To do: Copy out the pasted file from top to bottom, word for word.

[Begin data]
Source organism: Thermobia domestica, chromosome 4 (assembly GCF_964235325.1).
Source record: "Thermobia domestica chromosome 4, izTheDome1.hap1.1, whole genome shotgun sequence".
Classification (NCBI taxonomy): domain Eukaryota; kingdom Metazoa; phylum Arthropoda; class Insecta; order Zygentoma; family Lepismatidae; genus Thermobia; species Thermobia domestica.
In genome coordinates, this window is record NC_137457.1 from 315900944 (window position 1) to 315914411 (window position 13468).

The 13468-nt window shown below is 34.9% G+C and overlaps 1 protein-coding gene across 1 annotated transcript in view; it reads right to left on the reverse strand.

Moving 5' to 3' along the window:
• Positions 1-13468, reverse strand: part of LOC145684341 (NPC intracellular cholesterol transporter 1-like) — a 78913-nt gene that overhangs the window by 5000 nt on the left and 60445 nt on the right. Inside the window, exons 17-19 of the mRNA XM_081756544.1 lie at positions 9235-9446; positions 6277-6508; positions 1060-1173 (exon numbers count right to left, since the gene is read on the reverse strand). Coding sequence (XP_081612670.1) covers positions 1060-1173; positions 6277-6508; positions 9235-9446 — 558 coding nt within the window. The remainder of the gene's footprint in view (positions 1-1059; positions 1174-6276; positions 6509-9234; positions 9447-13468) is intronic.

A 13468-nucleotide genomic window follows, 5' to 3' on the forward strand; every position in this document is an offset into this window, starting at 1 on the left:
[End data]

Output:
Source organism: Thermobia domestica, chromosome 4 (assembly GCF_964235325.1).
Source record: "Thermobia domestica chromosome 4, izTheDome1.hap1.1, whole genome shotgun sequence".
Classification (NCBI taxonomy): domain Eukaryota; kingdom Metazoa; phylum Arthropoda; class Insecta; order Zygentoma; family Lepismatidae; genus Thermobia; species Thermobia domestica.
In genome coordinates, this window is record NC_137457.1 from 315900944 (window position 1) to 315914411 (window position 13468).

The 13468-nt window shown below is 34.9% G+C and overlaps 1 protein-coding gene across 1 annotated transcript in view; it reads right to left on the reverse strand.

Moving 5' to 3' along the window:
• Positions 1-13468, reverse strand: part of LOC145684341 (NPC intracellular cholesterol transporter 1-like) — a 78913-nt gene that overhangs the window by 5000 nt on the left and 60445 nt on the right. Inside the window, exons 17-19 of the mRNA XM_081756544.1 lie at positions 9235-9446; positions 6277-6508; positions 1060-1173 (exon numbers count right to left, since the gene is read on the reverse strand). Coding sequence (XP_081612670.1) covers positions 1060-1173; positions 6277-6508; positions 9235-9446 — 558 coding nt within the window. The remainder of the gene's footprint in view (positions 1-1059; positions 1174-6276; positions 6509-9234; positions 9447-13468) is intronic.

A 13468-nucleotide genomic window follows, 5' to 3' on the forward strand; every position in this document is an offset into this window, starting at 1 on the left: